|| ||Alan Cox <alan-AT-lxorguk.ukuu.org.uk>|
|| ||Re: I request inclusion of reiser4 in the mainline kernel|
|| ||Sun, 18 Sep 2005 22:38:44 +0100|
|| ||Christoph Hellwig <hch-AT-infradead.org>, Denis Vlasenko <vda-AT-ilport.com.ua>,
chriswhite-AT-gentoo.org, Hans Reiser <reiser-AT-namesys.com>,
ReiserFS List <reiserfs-list-AT-namesys.com>|
On Sul, 2005-09-18 at 13:22 -0400, michael chang wrote:
> This is exciting to... whom? The only thing that appears remotely
> interesting about it is that it's made by Oracle and apparently is
> supposed to be geared toward parallel server whatsits.
Which no current included fs supports. And parallel file systems btw get
exciting for everyone once you have virtualisation.
> Is that Hans' fault, or the fault of your lot? Why can't we all just get along?
Insufficient drugs ;) ?
> work with. Discriminate him because he's not a developer you can talk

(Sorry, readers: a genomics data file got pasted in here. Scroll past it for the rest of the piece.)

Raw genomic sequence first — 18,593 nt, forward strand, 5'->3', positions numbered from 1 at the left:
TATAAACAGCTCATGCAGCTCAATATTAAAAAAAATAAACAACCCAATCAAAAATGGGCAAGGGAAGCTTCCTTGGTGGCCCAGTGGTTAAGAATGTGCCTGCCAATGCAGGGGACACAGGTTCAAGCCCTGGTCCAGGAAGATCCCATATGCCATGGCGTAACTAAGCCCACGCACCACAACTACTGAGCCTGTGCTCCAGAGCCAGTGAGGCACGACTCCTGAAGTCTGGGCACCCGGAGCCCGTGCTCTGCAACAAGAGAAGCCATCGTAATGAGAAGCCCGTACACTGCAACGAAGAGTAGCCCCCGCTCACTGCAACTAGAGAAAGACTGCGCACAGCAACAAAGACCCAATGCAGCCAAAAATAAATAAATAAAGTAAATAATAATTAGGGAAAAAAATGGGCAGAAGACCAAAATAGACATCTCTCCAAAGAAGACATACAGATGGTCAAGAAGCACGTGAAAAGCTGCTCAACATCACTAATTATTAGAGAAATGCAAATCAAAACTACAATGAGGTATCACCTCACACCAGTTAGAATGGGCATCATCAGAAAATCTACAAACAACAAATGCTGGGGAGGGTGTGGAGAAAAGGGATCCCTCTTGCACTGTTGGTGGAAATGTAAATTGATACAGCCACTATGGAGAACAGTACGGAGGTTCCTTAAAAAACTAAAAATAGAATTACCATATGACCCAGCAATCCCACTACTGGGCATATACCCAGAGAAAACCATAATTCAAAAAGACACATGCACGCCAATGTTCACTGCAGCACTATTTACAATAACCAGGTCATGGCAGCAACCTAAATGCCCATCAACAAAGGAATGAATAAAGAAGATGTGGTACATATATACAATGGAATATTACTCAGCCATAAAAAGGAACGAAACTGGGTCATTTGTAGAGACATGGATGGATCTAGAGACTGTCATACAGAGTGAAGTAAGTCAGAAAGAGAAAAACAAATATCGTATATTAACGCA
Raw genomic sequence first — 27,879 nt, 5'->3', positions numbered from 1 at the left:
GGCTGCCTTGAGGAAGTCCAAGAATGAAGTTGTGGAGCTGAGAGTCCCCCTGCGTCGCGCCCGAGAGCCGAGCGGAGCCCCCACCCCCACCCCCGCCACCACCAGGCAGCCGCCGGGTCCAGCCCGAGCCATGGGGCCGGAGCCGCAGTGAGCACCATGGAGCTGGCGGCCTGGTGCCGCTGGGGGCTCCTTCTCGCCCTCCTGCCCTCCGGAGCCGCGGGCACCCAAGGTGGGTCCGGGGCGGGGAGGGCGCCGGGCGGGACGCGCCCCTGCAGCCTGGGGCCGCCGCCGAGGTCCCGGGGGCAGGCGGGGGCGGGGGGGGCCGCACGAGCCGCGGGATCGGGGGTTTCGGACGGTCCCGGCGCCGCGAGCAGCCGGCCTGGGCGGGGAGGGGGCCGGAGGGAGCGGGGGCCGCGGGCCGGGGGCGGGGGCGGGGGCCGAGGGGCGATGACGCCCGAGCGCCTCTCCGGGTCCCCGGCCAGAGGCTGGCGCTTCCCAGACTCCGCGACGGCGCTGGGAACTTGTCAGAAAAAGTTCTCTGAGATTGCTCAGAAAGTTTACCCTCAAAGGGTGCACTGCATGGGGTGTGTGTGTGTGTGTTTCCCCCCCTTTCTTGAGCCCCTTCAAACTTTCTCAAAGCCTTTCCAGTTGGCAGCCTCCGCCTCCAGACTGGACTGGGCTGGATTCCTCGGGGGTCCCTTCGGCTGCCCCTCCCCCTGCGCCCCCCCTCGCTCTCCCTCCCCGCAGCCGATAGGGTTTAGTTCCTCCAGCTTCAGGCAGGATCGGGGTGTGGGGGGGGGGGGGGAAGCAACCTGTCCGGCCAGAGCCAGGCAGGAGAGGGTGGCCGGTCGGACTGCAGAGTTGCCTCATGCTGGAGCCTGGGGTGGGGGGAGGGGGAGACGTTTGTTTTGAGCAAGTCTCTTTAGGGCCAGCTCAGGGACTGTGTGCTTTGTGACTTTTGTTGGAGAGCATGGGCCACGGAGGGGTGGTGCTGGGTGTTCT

> with, and I believe that's like discriminating a guy in a wheelchair
> because he can't run with you when you jog in the morning.
Hans can learn to work with people, most folks in wheelchairs cannot
take lessons and walk. Many of them have tried months of physiotherapy.
to learn to walk again. I think your comparison is insulting to a lot of
> Also, let's say that Reiser4 doesn't get into the kernel, as maybe XFS
> or ext2 or ext3 had never gotten into the kernel. How would their
Linus refused ext3 initially. It went in because it had a userbase,
vendors shipping it and reliable clean code. Saying "no" a lot is really
rather important to keeping the kernel maintainable. I regularly meet
cases we should have said "no" a lot louder 8)
> I'm willing to go compare Reiser4 to ext2/3 as like H.264 to Mpeg-2.
> Indeed, H.264 crashes some computers, similar to Reiser4 might crash
> some machines, but this is merely because Reiser4 explores new
It doesn't matter if reiser4 causes crashes. It matters that people can
fix them, that they are actively fixed and the code is maintainable. It
will have bugs, all complex code has bugs. Hans team have demonstrated
the ability to fix some of those bugs fast, but we also all remember
what happened with reiser3 later on despite early fast fixing.
One big reason we jump up and down so much about the coding style is
that its the one thing that ensures someone else can maintain and fix
code that the author has abandoned, doesn't have time to fix or that
needs access to specific hardware the authors may not have.
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